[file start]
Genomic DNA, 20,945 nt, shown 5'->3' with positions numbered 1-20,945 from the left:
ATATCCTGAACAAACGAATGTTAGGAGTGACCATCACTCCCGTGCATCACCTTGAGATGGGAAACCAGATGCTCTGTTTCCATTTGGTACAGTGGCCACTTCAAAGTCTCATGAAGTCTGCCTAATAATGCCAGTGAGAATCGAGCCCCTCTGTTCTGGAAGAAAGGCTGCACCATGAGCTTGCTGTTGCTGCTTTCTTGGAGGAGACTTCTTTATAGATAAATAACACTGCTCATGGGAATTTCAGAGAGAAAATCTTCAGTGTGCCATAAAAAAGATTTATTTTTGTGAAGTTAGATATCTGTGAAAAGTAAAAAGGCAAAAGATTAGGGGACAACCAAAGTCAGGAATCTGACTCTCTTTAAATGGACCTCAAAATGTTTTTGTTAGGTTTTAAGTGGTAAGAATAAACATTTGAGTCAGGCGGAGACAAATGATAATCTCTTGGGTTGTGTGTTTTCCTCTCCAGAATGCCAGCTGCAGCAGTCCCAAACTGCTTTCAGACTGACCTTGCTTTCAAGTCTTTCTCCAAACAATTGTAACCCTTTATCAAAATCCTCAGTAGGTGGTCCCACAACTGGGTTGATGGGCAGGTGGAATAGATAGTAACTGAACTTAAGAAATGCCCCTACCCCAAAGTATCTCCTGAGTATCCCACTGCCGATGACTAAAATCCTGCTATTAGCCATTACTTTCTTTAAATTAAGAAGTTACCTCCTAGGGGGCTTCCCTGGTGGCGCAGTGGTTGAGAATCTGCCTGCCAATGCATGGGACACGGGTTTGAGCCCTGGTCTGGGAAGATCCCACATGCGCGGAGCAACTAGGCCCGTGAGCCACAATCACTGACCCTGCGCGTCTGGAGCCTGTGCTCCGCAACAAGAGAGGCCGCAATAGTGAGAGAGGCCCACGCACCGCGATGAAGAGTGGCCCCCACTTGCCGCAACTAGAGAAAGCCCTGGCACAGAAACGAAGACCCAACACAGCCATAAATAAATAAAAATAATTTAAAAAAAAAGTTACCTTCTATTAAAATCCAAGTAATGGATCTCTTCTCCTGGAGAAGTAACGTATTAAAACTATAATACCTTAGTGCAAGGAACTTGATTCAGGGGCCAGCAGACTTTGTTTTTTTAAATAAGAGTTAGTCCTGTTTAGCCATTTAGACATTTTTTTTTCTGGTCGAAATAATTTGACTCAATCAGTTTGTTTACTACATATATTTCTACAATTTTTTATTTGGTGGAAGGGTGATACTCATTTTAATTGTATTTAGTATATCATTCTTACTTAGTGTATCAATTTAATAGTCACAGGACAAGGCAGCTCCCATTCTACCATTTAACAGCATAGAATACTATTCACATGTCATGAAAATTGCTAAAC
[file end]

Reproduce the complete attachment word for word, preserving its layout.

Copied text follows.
Genomic DNA, 20,945 nt, shown 5'->3' with positions numbered 1-20,945 from the left:
ATATCCTGAACAAACGAATGTTAGGAGTGACCATCACTCCCGTGCATCACCTTGAGATGGGAAACCAGATGCTCTGTTTCCATTTGGTACAGTGGCCACTTCAAAGTCTCATGAAGTCTGCCTAATAATGCCAGTGAGAATCGAGCCCCTCTGTTCTGGAAGAAAGGCTGCACCATGAGCTTGCTGTTGCTGCTTTCTTGGAGGAGACTTCTTTATAGATAAATAACACTGCTCATGGGAATTTCAGAGAGAAAATCTTCAGTGTGCCATAAAAAAGATTTATTTTTGTGAAGTTAGATATCTGTGAAAAGTAAAAAGGCAAAAGATTAGGGGACAACCAAAGTCAGGAATCTGACTCTCTTTAAATGGACCTCAAAATGTTTTTGTTAGGTTTTAAGTGGTAAGAATAAACATTTGAGTCAGGCGGAGACAAATGATAATCTCTTGGGTTGTGTGTTTTCCTCTCCAGAATGCCAGCTGCAGCAGTCCCAAACTGCTTTCAGACTGACCTTGCTTTCAAGTCTTTCTCCAAACAATTGTAACCCTTTATCAAAATCCTCAGTAGGTGGTCCCACAACTGGGTTGATGGGCAGGTGGAATAGATAGTAACTGAACTTAAGAAATGCCCCTACCCCAAAGTATCTCCTGAGTATCCCACTGCCGATGACTAAAATCCTGCTATTAGCCATTACTTTCTTTAAATTAAGAAGTTACCTCCTAGGGGGCTTCCCTGGTGGCGCAGTGGTTGAGAATCTGCCTGCCAATGCATGGGACACGGGTTTGAGCCCTGGTCTGGGAAGATCCCACATGCGCGGAGCAACTAGGCCCGTGAGCCACAATCACTGACCCTGCGCGTCTGGAGCCTGTGCTCCGCAACAAGAGAGGCCGCAATAGTGAGAGAGGCCCACGCACCGCGATGAAGAGTGGCCCCCACTTGCCGCAACTAGAGAAAGCCCTGGCACAGAAACGAAGACCCAACACAGCCATAAATAAATAAAAATAATTTAAAAAAAAAGTTACCTTCTATTAAAATCCAAGTAATGGATCTCTTCTCCTGGAGAAGTAACGTATTAAAACTATAATACCTTAGTGCAAGGAACTTGATTCAGGGGCCAGCAGACTTTGTTTTTTTAAATAAGAGTTAGTCCTGTTTAGCCATTTAGACATTTTTTTTTCTGGTCGAAATAATTTGACTCAATCAGTTTGTTTACTACATATATTTCTACAATTTTTTATTTGGTGGAAGGGTGATACTCATTTTAATTGTATTTAGTATATCATTCTTACTTAGTGTATCAATTTAATAGTCACAGGACAAGGCAGCTCCCATTCTACCATTTAACAGCATAGAATACTATTCACATGTCATGAAAATTGCTAAAC